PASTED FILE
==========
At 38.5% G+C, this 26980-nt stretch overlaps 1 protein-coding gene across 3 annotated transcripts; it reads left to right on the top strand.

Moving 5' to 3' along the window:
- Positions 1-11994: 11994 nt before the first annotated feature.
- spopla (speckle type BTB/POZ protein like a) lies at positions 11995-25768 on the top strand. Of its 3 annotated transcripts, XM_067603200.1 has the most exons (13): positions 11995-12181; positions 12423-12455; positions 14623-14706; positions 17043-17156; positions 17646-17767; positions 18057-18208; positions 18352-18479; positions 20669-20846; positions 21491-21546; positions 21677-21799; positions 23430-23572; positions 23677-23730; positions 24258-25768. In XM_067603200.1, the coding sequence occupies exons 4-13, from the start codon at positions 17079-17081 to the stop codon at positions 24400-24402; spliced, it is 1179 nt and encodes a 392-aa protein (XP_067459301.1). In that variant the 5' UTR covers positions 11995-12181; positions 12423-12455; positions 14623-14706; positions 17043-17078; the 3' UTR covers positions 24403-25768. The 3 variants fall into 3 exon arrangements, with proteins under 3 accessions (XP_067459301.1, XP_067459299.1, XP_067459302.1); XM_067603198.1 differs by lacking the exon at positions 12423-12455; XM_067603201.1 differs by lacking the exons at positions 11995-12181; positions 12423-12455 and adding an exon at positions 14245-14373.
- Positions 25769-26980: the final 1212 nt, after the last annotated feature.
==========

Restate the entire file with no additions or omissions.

At 38.5% G+C, this 26980-nt stretch overlaps 1 protein-coding gene across 3 annotated transcripts; it reads left to right on the top strand.

Moving 5' to 3' along the window:
- Positions 1-11994: 11994 nt before the first annotated feature.
- spopla (speckle type BTB/POZ protein like a) lies at positions 11995-25768 on the top strand. Of its 3 annotated transcripts, XM_067603200.1 has the most exons (13): positions 11995-12181; positions 12423-12455; positions 14623-14706; positions 17043-17156; positions 17646-17767; positions 18057-18208; positions 18352-18479; positions 20669-20846; positions 21491-21546; positions 21677-21799; positions 23430-23572; positions 23677-23730; positions 24258-25768. In XM_067603200.1, the coding sequence occupies exons 4-13, from the start codon at positions 17079-17081 to the stop codon at positions 24400-24402; spliced, it is 1179 nt and encodes a 392-aa protein (XP_067459301.1). In that variant the 5' UTR covers positions 11995-12181; positions 12423-12455; positions 14623-14706; positions 17043-17078; the 3' UTR covers positions 24403-25768. The 3 variants fall into 3 exon arrangements, with proteins under 3 accessions (XP_067459301.1, XP_067459299.1, XP_067459302.1); XM_067603198.1 differs by lacking the exon at positions 12423-12455; XM_067603201.1 differs by lacking the exons at positions 11995-12181; positions 12423-12455 and adding an exon at positions 14245-14373.
- Positions 25769-26980: the final 1212 nt, after the last annotated feature.